“I’ve not lived in the real world now for most of my adult life, I’ve been a military wife” Exploring British Army Spouses’ Experiences of Relocation: An Interpretative Phenomenological Analysis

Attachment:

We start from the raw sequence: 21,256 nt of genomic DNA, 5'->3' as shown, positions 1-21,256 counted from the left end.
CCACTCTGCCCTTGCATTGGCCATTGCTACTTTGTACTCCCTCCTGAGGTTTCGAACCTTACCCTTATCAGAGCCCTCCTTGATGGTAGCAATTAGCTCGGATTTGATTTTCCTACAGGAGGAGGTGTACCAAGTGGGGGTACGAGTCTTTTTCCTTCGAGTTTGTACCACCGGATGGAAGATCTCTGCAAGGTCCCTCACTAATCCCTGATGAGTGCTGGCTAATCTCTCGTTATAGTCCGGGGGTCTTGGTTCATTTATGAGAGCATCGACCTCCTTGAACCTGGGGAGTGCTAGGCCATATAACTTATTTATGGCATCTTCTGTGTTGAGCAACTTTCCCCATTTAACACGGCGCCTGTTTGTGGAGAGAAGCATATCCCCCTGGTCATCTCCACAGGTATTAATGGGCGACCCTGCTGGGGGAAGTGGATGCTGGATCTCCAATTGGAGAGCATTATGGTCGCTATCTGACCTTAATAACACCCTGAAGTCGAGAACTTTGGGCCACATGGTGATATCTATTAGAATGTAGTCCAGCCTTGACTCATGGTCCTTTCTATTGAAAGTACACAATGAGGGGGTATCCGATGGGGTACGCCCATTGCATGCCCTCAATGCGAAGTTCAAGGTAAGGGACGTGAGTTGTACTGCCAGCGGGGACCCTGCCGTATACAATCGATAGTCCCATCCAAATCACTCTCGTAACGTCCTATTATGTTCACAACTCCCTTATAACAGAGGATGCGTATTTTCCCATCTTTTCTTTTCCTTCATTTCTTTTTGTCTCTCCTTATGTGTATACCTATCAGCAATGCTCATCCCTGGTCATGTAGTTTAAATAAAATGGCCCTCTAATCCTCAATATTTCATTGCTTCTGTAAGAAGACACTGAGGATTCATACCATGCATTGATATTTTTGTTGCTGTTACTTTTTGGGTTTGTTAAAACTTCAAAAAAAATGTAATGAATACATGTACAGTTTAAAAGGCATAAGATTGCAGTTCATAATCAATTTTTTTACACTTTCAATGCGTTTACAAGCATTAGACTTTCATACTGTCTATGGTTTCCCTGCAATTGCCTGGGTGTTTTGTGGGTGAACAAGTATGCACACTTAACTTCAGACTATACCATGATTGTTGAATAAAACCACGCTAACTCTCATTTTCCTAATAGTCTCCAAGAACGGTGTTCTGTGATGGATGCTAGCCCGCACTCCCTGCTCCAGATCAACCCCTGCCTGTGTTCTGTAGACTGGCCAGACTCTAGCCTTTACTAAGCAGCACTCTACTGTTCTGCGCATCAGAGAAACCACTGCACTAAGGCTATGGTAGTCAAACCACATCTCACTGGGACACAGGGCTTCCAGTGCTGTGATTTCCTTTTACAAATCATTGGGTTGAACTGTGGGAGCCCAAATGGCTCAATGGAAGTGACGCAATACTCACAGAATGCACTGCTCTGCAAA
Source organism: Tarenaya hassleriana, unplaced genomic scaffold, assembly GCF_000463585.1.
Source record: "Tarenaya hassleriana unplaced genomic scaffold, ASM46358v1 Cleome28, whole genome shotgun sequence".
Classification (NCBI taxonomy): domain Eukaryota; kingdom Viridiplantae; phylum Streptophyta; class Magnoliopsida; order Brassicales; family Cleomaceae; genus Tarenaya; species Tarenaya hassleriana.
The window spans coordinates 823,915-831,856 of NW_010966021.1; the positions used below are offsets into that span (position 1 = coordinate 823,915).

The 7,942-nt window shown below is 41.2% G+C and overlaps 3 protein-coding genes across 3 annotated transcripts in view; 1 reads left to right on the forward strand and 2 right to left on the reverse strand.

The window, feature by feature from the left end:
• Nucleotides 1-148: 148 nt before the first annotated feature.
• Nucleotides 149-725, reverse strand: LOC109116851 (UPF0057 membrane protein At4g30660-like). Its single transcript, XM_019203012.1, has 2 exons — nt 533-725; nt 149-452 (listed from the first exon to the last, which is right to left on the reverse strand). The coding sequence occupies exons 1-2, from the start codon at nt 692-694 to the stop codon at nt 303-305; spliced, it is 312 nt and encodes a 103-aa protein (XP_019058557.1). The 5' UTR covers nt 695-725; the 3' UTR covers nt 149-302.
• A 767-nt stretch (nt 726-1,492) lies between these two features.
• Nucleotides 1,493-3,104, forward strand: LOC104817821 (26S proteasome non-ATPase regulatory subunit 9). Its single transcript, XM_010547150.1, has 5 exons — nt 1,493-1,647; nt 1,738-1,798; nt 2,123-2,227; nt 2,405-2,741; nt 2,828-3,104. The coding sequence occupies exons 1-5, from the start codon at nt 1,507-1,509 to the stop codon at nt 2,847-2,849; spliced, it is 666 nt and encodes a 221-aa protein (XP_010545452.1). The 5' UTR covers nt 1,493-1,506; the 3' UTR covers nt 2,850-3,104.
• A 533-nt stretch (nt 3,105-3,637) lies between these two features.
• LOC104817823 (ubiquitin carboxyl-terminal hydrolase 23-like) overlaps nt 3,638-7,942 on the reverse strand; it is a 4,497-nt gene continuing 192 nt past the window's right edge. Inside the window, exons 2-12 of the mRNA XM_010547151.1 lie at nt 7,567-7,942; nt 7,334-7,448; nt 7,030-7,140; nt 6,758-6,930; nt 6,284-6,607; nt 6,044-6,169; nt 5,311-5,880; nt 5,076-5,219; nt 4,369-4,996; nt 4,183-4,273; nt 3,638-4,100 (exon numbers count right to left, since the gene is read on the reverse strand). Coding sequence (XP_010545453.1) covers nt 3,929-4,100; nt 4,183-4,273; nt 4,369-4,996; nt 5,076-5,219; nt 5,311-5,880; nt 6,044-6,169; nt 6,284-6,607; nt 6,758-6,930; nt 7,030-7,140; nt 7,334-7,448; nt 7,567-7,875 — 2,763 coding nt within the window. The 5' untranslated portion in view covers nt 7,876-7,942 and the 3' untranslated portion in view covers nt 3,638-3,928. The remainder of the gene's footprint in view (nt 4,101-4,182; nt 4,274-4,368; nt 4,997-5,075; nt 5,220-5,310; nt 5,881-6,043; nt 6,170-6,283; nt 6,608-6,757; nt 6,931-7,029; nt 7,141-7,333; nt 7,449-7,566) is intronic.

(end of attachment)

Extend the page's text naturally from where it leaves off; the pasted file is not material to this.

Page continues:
This study explored Army spouses’ experiences of relocation, particularly focusing on the unique challenges and meanings of identity, community and support. Several challenges are faced by Army spouses following relocation: the stress of a new environment, loss of established support networks, and impact on spouses’ sense of identity. However, little research is available exploring these issues, particularly qualitative research. The present study aimed to address this gap in the literature by investigating lived experiences of relocation particularly to foreign postings, using Interpretative Phenomenological Analysis. Semi structured interviews were conducted with five British Army spouses and analysed using IPA – which emphasises subjectivity and focuses on understanding a particular experience within its context. The analysis revealed that participants’ experiences could be grouped into three key themes: namely identity, the relocation process, support. The participants described encountering challenges in negotiating their individual identity with that of ‘Army wife’ and other identities such as mother or wife. This challenge was particularly enhanced during the relocation process. Participants also discussed how expectations, uncertainty and choice played a role both before and during relocation. The significant impact that the presence or lack of support had on the relocation experience and on participants’ well-being was highlighted throughout the narratives, with an important role played particularly by the Army community in offering support and aiding adaptation. The study aimed to understand the lived experience of relocation from the point of view of British Army spouses, contributing to the existing body of knowledge regarding military spouses’ experiences. Findings may inform the Army and other Forces regarding the steps needed to better support Army families.